TITLE: Bugaku Somakusha
TYPE: face mask
GENERAL REGION: Asia
COUNTRY: Japan
SUBREGION: Osaka Prefecture
ETHNICITY: Japanese
DESCRIPTION: Somakusha Mask
MAKER: “Miyatake”
CEREMONY: Bugaku
AGE: 1990
MAIN MATERIAL: kanshitsu
OTHER MATERIALS: lacquer; kaolin clay; gold leaf; plant fiber; horse hair

Bugaku is an official court dance of Japan, dating back to about 500 C.E.  During the Heian period, Bugaku dances were so central to protocol that nearly all ceremonies and festivals included them. The dance was especially important in appeasing angry gods, purifying the village, and petitioning the gods for rain or a good harvest.  The dance is performed to the music of drums and flutes. The dancers enter the stage singly in succession, then dance together in pairs, in synchronicity to varying tempos. Each dance has its own mask and is named after the mask.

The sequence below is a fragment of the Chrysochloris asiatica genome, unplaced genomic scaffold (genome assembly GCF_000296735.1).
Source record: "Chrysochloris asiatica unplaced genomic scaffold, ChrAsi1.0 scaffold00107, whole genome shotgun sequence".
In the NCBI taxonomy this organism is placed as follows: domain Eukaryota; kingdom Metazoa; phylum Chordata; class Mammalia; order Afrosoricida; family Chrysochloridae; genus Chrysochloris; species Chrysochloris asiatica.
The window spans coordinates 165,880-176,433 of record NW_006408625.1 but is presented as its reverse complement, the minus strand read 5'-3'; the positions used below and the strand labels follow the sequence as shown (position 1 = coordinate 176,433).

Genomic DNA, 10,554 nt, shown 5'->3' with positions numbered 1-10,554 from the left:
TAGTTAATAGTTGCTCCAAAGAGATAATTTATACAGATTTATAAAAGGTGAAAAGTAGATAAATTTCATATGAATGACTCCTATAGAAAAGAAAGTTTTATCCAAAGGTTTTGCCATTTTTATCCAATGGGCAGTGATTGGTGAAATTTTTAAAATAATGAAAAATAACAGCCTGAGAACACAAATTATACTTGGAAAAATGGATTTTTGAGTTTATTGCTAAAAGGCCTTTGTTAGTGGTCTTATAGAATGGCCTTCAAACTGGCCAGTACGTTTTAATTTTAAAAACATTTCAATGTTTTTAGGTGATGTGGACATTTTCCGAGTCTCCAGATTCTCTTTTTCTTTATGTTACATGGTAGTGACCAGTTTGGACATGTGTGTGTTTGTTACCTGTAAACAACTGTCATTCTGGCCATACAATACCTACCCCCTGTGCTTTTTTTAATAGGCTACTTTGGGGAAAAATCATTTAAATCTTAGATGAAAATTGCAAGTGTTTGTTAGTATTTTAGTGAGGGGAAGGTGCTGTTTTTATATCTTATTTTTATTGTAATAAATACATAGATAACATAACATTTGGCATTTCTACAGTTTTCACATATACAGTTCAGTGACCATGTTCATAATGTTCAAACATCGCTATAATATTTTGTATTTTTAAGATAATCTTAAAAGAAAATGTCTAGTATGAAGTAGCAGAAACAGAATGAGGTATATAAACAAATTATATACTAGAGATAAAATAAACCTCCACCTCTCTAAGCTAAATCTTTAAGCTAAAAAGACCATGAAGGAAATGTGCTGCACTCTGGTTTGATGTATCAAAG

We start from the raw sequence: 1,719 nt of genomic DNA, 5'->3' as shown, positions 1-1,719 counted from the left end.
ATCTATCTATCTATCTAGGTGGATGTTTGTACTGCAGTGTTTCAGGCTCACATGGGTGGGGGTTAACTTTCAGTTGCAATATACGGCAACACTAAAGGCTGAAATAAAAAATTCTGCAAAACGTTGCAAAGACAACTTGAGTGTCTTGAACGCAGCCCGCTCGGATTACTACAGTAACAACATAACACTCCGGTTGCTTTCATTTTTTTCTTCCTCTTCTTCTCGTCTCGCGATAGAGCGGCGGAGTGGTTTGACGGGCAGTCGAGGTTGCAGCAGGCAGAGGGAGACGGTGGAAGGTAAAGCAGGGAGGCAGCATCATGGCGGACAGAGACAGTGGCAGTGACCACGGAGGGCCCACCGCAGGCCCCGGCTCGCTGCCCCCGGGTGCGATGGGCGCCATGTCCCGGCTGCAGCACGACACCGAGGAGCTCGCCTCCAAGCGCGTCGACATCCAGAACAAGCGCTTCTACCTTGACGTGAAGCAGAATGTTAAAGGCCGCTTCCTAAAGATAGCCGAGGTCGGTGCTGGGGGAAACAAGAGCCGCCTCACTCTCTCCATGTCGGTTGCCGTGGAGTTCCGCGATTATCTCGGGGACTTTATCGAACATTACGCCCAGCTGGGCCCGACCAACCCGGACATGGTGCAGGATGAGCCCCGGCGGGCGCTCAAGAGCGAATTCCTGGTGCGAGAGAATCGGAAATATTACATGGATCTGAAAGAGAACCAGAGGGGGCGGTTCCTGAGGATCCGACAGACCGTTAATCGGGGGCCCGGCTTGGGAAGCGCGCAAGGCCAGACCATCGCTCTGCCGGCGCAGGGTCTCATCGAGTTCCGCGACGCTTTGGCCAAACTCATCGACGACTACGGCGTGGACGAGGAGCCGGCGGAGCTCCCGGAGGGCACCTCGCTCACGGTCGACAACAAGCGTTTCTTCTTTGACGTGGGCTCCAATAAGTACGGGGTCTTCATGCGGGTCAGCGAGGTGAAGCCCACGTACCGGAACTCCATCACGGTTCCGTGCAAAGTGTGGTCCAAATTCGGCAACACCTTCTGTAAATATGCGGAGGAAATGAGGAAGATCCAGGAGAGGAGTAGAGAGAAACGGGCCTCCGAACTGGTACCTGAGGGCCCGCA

Bugaku masks were sometimes made of wood, and sometimes (like this one) made from kanshitsu, a composite of sawdust and resin shaped over a mold. This mask is a near replica of one from the 1920s or 1930s kept in the Shitennō-ji Temple in Osaka.

The Somakusha is thought to represent the god of a mountain who dances for a flute playing hermit who descended from the mountain after his devotions there.

For more on Bugaku masks, see Kyōtarō Nishikawa, Bugaku Masks (Tokyo: Kodansha International Ltd. 1971).

Click above to watch a short documentary film about the Bugaku dance of Japan.